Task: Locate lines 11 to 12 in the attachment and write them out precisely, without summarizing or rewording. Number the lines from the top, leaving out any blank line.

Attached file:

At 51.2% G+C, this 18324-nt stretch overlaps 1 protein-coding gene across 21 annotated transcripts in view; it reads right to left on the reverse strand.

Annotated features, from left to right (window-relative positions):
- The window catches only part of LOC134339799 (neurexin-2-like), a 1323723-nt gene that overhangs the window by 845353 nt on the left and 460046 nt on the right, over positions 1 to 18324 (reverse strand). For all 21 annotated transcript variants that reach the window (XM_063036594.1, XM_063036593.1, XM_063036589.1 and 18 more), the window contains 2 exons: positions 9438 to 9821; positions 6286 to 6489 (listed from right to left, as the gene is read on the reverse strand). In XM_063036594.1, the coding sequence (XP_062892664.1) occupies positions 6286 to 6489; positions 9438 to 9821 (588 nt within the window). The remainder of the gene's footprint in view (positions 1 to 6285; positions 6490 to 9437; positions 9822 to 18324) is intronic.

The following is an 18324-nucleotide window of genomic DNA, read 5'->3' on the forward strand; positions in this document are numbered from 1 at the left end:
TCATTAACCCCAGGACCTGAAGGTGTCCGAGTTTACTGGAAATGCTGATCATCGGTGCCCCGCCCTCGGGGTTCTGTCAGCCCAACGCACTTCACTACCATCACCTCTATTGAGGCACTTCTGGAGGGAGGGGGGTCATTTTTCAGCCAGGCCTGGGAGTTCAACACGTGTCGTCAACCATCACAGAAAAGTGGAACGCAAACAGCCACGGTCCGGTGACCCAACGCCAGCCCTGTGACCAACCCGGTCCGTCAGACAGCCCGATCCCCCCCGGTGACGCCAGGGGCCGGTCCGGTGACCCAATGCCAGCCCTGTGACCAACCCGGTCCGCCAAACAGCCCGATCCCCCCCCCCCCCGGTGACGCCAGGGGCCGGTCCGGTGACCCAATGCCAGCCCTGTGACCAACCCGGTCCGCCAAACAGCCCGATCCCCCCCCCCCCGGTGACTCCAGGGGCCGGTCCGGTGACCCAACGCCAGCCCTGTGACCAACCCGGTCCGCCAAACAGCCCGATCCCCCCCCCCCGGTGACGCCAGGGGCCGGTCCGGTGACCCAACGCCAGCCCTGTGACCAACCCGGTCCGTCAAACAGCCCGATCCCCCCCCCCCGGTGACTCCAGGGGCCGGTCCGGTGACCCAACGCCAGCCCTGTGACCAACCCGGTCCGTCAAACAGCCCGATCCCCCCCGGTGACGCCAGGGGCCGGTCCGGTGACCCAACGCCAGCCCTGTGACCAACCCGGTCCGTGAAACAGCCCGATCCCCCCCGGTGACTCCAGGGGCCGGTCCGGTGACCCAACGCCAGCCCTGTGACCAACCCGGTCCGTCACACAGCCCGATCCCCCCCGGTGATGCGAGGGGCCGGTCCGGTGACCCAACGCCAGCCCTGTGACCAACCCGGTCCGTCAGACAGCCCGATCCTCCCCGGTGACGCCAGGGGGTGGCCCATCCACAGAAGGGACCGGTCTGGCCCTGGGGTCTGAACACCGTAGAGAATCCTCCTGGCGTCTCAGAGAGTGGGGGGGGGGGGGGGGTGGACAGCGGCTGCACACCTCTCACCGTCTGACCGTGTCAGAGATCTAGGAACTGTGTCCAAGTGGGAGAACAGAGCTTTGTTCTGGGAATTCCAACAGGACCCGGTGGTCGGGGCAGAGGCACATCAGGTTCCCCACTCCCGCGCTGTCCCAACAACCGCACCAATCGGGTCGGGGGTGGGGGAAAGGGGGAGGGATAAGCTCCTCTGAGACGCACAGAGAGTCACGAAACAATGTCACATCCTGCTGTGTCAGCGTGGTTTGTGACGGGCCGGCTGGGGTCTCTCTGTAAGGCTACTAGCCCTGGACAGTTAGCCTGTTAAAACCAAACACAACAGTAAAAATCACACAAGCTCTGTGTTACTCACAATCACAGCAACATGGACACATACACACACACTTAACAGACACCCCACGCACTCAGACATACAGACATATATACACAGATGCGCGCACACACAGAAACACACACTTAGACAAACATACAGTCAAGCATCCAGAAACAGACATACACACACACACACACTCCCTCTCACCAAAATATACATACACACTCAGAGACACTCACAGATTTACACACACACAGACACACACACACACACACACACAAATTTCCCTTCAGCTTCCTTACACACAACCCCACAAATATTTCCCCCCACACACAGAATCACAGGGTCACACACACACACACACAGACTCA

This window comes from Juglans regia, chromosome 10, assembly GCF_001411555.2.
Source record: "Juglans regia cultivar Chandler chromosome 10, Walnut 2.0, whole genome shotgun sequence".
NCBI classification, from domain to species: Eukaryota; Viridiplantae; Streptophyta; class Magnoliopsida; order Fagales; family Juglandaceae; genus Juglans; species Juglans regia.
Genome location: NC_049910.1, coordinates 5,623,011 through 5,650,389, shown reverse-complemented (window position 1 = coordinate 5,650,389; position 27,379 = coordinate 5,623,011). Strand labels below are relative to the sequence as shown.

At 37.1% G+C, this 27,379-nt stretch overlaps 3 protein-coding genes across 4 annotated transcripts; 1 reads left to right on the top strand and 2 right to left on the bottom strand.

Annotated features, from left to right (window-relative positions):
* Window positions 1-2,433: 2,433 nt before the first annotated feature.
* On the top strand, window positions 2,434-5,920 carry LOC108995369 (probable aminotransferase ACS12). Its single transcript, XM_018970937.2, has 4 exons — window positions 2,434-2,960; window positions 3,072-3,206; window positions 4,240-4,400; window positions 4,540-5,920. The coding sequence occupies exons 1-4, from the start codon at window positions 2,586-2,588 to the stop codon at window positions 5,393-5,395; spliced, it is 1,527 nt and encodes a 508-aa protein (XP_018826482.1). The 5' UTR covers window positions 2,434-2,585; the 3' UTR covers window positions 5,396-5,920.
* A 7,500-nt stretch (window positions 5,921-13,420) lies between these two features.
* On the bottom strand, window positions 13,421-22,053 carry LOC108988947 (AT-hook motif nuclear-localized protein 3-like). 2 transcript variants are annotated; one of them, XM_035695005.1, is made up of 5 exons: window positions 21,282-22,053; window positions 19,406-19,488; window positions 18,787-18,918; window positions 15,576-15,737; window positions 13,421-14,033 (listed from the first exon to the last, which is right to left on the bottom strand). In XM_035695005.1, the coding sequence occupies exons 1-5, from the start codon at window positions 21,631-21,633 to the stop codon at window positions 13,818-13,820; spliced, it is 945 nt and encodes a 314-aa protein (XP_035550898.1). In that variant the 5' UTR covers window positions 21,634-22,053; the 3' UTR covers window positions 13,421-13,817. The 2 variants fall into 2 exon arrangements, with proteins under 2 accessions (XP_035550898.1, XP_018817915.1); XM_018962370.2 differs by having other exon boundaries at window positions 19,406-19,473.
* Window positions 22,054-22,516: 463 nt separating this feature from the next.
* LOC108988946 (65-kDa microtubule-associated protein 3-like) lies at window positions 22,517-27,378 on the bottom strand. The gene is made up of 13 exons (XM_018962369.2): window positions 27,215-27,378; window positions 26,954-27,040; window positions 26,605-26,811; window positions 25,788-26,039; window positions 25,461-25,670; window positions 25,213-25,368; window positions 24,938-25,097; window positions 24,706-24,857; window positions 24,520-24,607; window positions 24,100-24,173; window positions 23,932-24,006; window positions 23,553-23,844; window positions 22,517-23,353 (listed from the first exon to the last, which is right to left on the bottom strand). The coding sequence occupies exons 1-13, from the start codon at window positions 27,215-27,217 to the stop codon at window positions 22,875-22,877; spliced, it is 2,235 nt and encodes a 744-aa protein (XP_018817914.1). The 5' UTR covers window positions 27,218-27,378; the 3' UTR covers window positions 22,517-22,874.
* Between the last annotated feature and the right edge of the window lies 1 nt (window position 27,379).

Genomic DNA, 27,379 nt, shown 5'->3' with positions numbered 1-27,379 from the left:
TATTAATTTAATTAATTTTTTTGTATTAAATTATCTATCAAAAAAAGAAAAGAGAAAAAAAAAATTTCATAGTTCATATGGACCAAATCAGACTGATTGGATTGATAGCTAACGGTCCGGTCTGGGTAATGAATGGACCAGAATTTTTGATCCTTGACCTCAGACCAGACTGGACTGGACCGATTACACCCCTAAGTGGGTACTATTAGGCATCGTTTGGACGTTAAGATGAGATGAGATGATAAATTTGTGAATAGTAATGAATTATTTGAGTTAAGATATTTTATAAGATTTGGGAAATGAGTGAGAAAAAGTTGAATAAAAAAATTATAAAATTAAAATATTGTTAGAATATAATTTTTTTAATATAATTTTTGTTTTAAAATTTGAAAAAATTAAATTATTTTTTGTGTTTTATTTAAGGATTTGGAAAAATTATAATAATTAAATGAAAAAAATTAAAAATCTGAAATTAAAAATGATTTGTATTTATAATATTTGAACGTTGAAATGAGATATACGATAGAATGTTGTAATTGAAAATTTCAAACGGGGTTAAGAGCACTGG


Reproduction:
Annotated features, from left to right (window-relative positions):
* Window positions 1-2,433: 2,433 nt before the first annotated feature.